, NAIROBI, Kenya, Apr 5 – The local Business Process Outsourcing (BPO) industry has received a shot in the arm with the injection of Sh75.6million ($900,000) by an international IT firm that has set up shop in Nairobi.
Digital Divide Data (DDD) Kenya will offer services such as data entry, electronic publishing, and back-office administrative tasks to customers in East Africa as well as international markets.
“DDD is a social enterprise in the BPO sector. We have ambitious goals of developing local, regional and international markets in this sector. This is a dynamic market with leading companies modernising their businesses. We believe this is the right time for DDD to bring strong BPO service offerings to clients in East Africa,” said the Chief Executive Officer Amolo Ng’weno.
The outsourcing firm has been operating in South East Asia for the last 10 years where they are mostly involved in services such as digitising newspapers, journals, data entry, as well as digitising records in the financial sector there.
“We expect that the market in Kenya will be as large and potentially larger and more interesting,” Ms Ng’weno said ahead of the official launch on Tuesday evening.
The $900,000 fund was received from the Rockefeller Foundation in addition to some grants received from Microsoft and Cisco in support of the firm’s desire to innovate and also its social mission which involves hiring young people from disadvantaged backgrounds.
Ms Ng’weno said they have already hired 50 local youth and looking to expand this number to 300 in the next two years.
“We will employ young people who have graduated from high school and who are in the 18 to 24 age bracket and we are particularly those from Nairobi’s slum areas and those with disabilities,” she said adding that they are liaising with non governmental organisations working in those communities to identify such needy and qualified youth.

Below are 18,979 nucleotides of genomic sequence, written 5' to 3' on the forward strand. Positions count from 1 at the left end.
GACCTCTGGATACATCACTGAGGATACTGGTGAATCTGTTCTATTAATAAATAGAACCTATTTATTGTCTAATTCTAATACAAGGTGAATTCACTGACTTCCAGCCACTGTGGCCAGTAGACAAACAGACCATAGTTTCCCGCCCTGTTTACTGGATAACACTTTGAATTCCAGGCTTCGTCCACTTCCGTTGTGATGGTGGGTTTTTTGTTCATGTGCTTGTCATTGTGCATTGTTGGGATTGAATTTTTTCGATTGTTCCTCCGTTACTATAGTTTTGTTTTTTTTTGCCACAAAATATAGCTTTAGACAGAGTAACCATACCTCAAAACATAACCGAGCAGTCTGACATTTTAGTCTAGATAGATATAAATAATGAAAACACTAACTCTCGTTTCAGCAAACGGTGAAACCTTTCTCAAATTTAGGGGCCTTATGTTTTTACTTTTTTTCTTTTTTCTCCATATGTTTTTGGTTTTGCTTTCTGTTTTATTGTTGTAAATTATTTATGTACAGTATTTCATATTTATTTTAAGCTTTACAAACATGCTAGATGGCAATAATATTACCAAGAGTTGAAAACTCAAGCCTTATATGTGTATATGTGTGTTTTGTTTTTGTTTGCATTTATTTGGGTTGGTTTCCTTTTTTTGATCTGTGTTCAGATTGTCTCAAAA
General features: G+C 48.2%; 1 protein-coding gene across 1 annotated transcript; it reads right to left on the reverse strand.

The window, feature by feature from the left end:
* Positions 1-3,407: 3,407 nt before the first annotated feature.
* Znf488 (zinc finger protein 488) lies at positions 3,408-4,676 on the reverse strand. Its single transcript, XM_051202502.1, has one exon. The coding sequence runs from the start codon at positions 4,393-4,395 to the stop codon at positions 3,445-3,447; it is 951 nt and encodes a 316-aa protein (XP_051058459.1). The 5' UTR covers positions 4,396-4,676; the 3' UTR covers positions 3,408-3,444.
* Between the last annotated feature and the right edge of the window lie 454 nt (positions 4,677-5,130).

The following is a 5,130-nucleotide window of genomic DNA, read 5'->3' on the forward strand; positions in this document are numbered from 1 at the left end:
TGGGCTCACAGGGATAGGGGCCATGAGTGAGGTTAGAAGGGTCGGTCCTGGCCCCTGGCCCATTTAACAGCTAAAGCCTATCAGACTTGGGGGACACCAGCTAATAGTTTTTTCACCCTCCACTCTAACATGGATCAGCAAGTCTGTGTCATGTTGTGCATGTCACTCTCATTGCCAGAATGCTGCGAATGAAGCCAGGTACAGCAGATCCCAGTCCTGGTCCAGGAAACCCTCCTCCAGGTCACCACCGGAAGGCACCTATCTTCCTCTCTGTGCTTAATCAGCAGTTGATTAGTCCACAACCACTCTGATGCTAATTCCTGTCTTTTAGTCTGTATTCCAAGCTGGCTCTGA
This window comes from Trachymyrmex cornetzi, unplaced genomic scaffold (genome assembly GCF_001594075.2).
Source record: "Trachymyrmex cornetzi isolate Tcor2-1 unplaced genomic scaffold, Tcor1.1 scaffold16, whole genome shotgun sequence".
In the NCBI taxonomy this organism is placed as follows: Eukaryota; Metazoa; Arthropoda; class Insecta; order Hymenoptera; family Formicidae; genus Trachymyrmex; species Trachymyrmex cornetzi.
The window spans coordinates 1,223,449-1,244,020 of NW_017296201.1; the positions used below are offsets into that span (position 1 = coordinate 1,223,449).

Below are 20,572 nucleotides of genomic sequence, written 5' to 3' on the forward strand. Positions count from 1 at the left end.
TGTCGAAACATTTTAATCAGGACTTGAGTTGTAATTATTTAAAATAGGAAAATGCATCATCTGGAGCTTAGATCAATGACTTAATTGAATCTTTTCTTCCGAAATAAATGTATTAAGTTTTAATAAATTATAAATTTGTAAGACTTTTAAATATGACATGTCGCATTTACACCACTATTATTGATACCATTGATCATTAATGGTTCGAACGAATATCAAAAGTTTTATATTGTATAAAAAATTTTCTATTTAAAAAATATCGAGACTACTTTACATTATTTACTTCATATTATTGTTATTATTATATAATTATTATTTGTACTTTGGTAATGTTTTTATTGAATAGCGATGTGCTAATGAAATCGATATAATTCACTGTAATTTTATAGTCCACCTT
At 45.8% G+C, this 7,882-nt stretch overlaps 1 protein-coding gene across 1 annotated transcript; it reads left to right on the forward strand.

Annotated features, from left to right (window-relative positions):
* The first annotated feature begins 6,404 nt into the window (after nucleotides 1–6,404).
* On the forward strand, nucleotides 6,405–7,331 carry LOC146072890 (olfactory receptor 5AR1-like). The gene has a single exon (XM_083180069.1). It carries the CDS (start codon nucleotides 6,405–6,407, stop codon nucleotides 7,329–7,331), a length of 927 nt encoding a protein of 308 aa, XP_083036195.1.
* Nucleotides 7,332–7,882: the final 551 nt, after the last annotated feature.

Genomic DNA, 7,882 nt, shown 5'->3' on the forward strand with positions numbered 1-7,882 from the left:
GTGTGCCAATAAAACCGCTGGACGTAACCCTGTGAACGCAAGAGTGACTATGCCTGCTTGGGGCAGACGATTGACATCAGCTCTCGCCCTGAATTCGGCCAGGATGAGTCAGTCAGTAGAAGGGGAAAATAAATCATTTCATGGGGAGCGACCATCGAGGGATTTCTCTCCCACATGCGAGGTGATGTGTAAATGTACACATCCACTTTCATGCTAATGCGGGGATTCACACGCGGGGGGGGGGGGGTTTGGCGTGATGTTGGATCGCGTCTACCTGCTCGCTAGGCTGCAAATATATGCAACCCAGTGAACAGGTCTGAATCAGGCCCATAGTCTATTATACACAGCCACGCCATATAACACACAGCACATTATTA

Besides the high literacy levels and relatively good English that is spoken in the country, Mrs Ng’weno said they chose Kenya for its vibrant private sector which they hope will be one of their major clients.
In Laos and Cambodia, only 20 percent of their work comes from the local and regional market. However, the firm expects the proportion to be reverse in East Africa with 70 to 80 percent of the business coming from the domestic or local economy.
“DDD Kenya will offer a set of high-quality services to help publishers, financial services firms, telecommunications operators, government agencies, libraries and other organisations resolve paperwork backlogs and streamline customer records management,” the CEO who was the founder of Internet Service Provider, Africa Online, said.
The firm’s global CEO Jeremy Hockenstein said by bringing their 10 years expertise into Kenya and providing back office services for the local market, he hoped that they would bring in efficiency into these companies and in the economy.
This he said would eventually translate to a big growth for the BPO sector in the next few years just like the flourishing IT sector in Cambodia.
Mr Hockenstein appreciated that just like any other start up; they would face challenges such as in the area of training and bringing the international technology experience into the country.
However, these challenges he said are not insurmountable and going by the number of international clients that they already have, he believed that they would be able to deal with any challenge as they embark on establishing their operations.
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